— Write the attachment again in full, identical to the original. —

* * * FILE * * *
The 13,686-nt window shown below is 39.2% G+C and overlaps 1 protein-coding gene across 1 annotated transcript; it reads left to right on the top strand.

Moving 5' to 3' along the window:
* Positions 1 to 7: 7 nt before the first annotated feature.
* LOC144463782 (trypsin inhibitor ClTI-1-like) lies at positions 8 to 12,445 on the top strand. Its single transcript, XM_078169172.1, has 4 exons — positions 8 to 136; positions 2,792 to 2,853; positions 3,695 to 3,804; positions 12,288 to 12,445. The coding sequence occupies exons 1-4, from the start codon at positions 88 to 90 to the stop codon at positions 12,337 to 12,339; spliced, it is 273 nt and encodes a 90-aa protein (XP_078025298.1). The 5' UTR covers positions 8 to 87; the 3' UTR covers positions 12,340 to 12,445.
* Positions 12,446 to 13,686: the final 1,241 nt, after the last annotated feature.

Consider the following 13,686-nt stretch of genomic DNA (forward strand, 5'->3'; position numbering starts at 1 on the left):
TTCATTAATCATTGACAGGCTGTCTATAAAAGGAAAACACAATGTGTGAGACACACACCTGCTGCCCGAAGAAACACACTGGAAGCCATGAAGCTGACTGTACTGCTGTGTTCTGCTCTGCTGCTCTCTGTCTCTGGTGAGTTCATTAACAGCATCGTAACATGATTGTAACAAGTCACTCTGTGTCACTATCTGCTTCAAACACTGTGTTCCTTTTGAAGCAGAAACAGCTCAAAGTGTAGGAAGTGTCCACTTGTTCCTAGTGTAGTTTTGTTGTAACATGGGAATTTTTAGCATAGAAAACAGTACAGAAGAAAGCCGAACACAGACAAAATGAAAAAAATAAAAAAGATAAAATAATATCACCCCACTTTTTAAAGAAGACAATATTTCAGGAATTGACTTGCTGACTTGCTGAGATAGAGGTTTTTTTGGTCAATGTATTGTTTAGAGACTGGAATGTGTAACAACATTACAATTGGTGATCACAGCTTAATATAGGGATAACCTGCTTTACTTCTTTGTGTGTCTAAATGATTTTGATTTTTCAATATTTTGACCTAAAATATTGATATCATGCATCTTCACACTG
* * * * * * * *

The 13,686-nt window shown below is 39.2% G+C and overlaps 1 protein-coding gene across 1 annotated transcript; it reads left to right on the top strand.

Moving 5' to 3' along the window:
* Positions 1 to 7: 7 nt before the first annotated feature.
* LOC144463782 (trypsin inhibitor ClTI-1-like) lies at positions 8 to 12,445 on the top strand. Its single transcript, XM_078169172.1, has 4 exons — positions 8 to 136; positions 2,792 to 2,853; positions 3,695 to 3,804; positions 12,288 to 12,445. The coding sequence occupies exons 1-4, from the start codon at positions 88 to 90 to the stop codon at positions 12,337 to 12,339; spliced, it is 273 nt and encodes a 90-aa protein (XP_078025298.1). The 5' UTR covers positions 8 to 87; the 3' UTR covers positions 12,340 to 12,445.
* Positions 12,446 to 13,686: the final 1,241 nt, after the last annotated feature.

Consider the following 13,686-nt stretch of genomic DNA (forward strand, 5'->3'; position numbering starts at 1 on the left):
TTCATTAATCATTGACAGGCTGTCTATAAAAGGAAAACACAATGTGTGAGACACACACCTGCTGCCCGAAGAAACACACTGGAAGCCATGAAGCTGACTGTACTGCTGTGTTCTGCTCTGCTGCTCTCTGTCTCTGGTGAGTTCATTAACAGCATCGTAACATGATTGTAACAAGTCACTCTGTGTCACTATCTGCTTCAAACACTGTGTTCCTTTTGAAGCAGAAACAGCTCAAAGTGTAGGAAGTGTCCACTTGTTCCTAGTGTAGTTTTGTTGTAACATGGGAATTTTTAGCATAGAAAACAGTACAGAAGAAAGCCGAACACAGACAAAATGAAAAAAATAAAAAAGATAAAATAATATCACCCCACTTTTTAAAGAAGACAATATTTCAGGAATTGACTTGCTGACTTGCTGAGATAGAGGTTTTTTTGGTCAATGTATTGTTTAGAGACTGGAATGTGTAACAACATTACAATTGGTGATCACAGCTTAATATAGGGATAACCTGCTTTACTTCTTTGTGTGTCTAAATGATTTTGATTTTTCAATATTTTGACCTAAAATATTGATATCATGCATCTTCACACTG